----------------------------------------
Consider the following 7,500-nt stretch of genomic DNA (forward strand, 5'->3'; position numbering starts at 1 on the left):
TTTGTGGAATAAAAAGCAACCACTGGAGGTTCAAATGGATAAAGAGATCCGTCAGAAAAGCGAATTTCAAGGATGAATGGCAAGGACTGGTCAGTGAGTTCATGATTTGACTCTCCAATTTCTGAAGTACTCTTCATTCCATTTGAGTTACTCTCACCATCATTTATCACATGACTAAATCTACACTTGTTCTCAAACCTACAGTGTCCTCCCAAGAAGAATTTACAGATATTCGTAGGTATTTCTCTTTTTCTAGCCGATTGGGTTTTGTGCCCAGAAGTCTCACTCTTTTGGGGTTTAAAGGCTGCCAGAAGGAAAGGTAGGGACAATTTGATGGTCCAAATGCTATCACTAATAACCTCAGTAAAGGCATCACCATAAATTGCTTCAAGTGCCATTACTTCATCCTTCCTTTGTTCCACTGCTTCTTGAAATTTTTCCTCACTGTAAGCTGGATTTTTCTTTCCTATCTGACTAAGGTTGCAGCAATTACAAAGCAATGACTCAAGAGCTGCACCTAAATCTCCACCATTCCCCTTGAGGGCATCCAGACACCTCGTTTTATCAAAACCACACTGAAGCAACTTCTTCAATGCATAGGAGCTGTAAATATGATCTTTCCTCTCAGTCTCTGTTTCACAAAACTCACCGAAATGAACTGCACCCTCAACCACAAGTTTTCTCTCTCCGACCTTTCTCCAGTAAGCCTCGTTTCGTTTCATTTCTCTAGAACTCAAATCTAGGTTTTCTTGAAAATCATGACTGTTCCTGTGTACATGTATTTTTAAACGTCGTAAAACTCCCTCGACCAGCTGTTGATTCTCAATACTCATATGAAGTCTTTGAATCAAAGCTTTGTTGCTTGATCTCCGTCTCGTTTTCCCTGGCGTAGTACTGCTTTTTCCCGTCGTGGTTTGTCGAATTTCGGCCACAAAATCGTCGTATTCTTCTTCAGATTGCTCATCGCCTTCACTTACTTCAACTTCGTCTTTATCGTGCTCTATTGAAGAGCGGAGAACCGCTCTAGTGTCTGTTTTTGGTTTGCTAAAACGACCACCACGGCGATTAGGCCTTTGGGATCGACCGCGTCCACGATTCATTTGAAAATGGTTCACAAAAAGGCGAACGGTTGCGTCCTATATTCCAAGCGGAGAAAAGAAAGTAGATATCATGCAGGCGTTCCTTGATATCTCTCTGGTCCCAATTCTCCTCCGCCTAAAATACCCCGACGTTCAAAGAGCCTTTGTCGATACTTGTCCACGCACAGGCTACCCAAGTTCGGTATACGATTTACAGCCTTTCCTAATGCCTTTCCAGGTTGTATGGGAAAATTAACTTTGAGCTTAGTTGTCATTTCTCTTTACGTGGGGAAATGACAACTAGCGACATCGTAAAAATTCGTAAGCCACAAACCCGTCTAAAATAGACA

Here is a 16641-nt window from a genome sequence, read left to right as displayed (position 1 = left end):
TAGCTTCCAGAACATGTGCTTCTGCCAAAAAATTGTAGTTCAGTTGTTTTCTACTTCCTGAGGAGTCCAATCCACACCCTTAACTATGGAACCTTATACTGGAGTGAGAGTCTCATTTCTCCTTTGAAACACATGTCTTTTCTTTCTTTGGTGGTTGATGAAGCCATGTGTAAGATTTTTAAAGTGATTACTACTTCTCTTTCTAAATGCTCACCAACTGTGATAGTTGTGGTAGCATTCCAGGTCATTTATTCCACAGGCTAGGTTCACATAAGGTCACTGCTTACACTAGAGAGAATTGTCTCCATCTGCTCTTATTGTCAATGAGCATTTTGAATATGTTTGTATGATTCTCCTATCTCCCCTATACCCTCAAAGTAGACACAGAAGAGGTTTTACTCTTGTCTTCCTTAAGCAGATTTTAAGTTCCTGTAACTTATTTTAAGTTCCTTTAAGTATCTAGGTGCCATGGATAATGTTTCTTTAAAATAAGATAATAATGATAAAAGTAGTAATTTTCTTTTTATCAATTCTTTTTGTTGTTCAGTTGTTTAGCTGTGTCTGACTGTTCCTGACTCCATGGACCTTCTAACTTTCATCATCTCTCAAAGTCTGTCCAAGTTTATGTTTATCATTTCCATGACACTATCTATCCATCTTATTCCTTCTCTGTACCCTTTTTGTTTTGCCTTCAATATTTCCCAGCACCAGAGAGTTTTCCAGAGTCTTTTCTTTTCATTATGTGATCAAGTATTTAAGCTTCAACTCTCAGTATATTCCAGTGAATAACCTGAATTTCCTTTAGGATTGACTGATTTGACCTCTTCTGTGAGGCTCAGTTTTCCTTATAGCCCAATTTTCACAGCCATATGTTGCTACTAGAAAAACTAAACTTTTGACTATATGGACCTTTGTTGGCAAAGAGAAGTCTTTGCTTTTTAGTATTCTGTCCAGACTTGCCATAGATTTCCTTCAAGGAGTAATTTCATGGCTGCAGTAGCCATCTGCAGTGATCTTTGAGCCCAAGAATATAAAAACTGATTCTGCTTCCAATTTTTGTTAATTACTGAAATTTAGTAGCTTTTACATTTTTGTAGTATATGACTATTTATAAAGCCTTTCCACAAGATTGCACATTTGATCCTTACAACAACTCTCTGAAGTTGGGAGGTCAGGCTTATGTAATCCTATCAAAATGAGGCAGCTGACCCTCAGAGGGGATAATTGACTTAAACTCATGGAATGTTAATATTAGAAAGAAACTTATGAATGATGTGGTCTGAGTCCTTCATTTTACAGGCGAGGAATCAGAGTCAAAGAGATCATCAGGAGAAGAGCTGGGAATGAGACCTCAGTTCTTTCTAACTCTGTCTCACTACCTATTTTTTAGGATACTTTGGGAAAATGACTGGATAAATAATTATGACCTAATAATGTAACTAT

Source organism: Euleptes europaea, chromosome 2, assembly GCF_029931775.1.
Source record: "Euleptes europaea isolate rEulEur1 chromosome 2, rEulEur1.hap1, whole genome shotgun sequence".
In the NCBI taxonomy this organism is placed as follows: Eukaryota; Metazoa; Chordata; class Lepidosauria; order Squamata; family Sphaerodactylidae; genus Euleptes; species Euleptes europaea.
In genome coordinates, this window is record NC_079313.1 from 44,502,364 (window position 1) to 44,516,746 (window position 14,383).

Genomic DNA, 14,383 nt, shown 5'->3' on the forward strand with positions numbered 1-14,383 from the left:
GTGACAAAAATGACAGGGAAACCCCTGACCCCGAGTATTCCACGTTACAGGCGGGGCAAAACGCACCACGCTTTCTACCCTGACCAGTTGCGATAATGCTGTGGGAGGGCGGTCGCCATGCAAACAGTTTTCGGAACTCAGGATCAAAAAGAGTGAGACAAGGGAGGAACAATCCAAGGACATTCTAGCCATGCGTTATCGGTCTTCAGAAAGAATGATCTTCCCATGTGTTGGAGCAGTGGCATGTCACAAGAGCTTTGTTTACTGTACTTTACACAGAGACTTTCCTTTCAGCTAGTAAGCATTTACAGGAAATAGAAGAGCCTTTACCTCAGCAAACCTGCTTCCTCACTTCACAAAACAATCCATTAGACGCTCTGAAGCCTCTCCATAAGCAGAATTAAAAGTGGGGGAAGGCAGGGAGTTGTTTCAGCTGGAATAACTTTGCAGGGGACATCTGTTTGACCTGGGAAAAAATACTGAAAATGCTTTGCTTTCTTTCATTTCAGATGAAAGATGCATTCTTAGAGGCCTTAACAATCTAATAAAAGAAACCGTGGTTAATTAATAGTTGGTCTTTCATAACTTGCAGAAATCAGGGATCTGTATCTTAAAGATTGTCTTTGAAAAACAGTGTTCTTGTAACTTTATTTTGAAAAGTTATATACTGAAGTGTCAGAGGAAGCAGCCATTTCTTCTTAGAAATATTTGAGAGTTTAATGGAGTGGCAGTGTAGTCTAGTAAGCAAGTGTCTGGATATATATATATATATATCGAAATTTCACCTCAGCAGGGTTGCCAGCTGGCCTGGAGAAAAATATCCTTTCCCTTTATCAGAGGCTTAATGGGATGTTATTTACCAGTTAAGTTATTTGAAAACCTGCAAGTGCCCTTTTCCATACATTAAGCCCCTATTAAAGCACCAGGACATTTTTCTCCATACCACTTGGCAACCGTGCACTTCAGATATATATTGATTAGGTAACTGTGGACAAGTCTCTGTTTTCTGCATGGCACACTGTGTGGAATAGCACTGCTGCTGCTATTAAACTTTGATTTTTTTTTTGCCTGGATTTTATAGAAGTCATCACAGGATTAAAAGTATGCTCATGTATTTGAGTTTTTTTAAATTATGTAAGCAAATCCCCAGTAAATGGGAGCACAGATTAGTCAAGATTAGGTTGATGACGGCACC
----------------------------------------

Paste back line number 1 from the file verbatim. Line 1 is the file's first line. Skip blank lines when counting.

Consider the following 7,500-nt stretch of genomic DNA (forward strand, 5'->3'; position numbering starts at 1 on the left):